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noun British English pronunciation: front /frʌnt/ 
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singularfront
pluralfronts
  1. 1
    [countable] [often singular] the surface of something that faces forwards

    house/shop fronts (=the parts that face the road)

    the front of something:

    Attach a recent photograph to the front of your application.

    on the front:

    a book with a picture of a tiger on the front

    down the front:

    The dress had buttons down the front.

    1. b.
      [singular/uncountable] the area outside the part of a building that faces forwards

      Go round to the front and I'll let you in.

    2. c.
      [countable] an outer wall of a large building that faces in a particular direction
      the north/south/east/west front of something:

      Monet's famous series of paintings of the west front of Rouen cathedral

  2. 2

    the front

    the part of something that is nearest the direction it faces

    The glasses are in the cabinet near the front.

    in/at the front (of something):

    Tom was sitting at the front of the bus.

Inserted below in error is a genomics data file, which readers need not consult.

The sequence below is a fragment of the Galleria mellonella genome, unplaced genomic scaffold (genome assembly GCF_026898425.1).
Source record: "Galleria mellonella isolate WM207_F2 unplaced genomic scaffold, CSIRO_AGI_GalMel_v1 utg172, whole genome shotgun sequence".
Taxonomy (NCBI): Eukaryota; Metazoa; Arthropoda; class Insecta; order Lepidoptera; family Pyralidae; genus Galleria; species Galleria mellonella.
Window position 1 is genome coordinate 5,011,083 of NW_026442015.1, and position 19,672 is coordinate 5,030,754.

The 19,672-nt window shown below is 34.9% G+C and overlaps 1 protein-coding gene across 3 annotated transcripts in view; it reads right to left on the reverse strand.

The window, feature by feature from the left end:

the man at the front of the queue

    If you can't see the blackboard, come and sit at the front.

    He had signed his name in the front of the book.

  3. 3
    [countable] a particular aspect of a situation

    There's bad news on the job front – two factories are going to close.

    His main problems were in maths and science, but he has made progress on both fronts.

  4. 4
    [countable] an organization or activity that exists to hide an illegal or secret one
    front for:

    They kept a shop as a front for dealing in stolen goods.

  5. 5
    [singular] behaviour that is not sincere because you want to hide your real feelings

    He always pretended he didn't care but we knew it was just a front.

    put on a front:

    She's putting on a brave front, but she's really very worried.

  6. 9
    [countable] [usually singular] the area along the edge of the sea or a lake in a town

    a walk along the front

    See also  seafront

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